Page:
How does an electron microscope work? Check Jeol JSM T200

Ben Krasnow, from Applied Science, created his own electron microscope a few years back, but now he received a gift: a Jeol JSM T200 that was used in the 80s. What is an electron microscope? It is a microscope that relies on electrons instead of light to capture high detailed images of very small things.

A regular microscope relies on visible light that is between 390 and 700 nm, but you get a magnification of max 1000x. With an electron microscope like Jeol JAM T200 you get a magnification up to 100 000x, but the technology can go up to 20 000 000x, because the electrons have a wavelength 100 000 times shorter than the visible light.

A simple thing to remember: the smaller the information carrier (light, electrons), the highest the resolution.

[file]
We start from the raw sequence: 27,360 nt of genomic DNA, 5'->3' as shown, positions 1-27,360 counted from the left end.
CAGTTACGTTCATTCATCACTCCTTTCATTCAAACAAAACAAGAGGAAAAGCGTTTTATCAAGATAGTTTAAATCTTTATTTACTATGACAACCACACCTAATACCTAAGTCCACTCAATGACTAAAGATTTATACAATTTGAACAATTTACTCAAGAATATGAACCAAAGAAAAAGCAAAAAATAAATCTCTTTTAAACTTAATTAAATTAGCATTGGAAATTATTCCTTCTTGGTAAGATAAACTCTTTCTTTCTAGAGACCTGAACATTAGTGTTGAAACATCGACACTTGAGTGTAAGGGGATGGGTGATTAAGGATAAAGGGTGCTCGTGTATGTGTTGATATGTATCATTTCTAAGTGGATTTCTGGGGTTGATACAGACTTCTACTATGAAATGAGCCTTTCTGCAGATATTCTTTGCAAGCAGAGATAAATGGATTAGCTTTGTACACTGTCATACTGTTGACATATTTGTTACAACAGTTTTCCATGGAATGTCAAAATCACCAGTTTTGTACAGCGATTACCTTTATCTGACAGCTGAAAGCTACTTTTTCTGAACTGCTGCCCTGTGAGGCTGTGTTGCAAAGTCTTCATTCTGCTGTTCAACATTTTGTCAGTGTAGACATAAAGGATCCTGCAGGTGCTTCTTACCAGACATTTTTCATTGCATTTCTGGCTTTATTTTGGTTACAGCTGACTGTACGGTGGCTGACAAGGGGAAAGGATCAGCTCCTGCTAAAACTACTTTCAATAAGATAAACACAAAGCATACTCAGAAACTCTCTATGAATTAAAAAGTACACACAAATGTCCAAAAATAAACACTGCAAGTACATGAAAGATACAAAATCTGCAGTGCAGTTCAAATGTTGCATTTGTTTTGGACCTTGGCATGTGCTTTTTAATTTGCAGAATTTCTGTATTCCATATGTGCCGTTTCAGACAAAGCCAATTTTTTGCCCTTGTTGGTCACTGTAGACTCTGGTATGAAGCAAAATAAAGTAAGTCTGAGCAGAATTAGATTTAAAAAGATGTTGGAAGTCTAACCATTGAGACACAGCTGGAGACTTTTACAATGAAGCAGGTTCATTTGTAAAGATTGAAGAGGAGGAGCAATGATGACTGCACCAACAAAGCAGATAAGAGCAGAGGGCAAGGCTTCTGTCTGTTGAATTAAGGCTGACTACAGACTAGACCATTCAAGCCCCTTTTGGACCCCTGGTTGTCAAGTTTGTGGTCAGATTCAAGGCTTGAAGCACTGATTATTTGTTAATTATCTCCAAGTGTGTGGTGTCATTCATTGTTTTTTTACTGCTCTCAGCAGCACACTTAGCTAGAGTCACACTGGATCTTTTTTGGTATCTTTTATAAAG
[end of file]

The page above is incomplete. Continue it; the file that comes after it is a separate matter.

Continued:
Jeol JSM T200 was created in the 80s, but still can offer 100k magnification, which is pretty impressive. Ben Krasnow explains how you can see a video feed of the microchip he used for testing and how you can get high-res images in 10 or 60 seconds. He uses a Tektronix MDO3104 oscillocope to gather the info from the electron microscope and then export a CSV file with data points. The CSV is then interpreted using Octave, an open-source Mathlab alternative. As a side note, I used Mathlab in college where I learned aerospace engineering, and that thing can crush skulls. Literally 😀

Once Ben Krasnow has the data in Octave he can compute it and then get the hi-res image. It is stunning how some wave functions from the electrons that were detected can result in such an incredibly detailed image. Electron microscopes rock the microscope world (well, the scanning tunneling microscope has a resolution 100 times better than electron microscope, at 0.1 nm, so almost rocks the microscope world).

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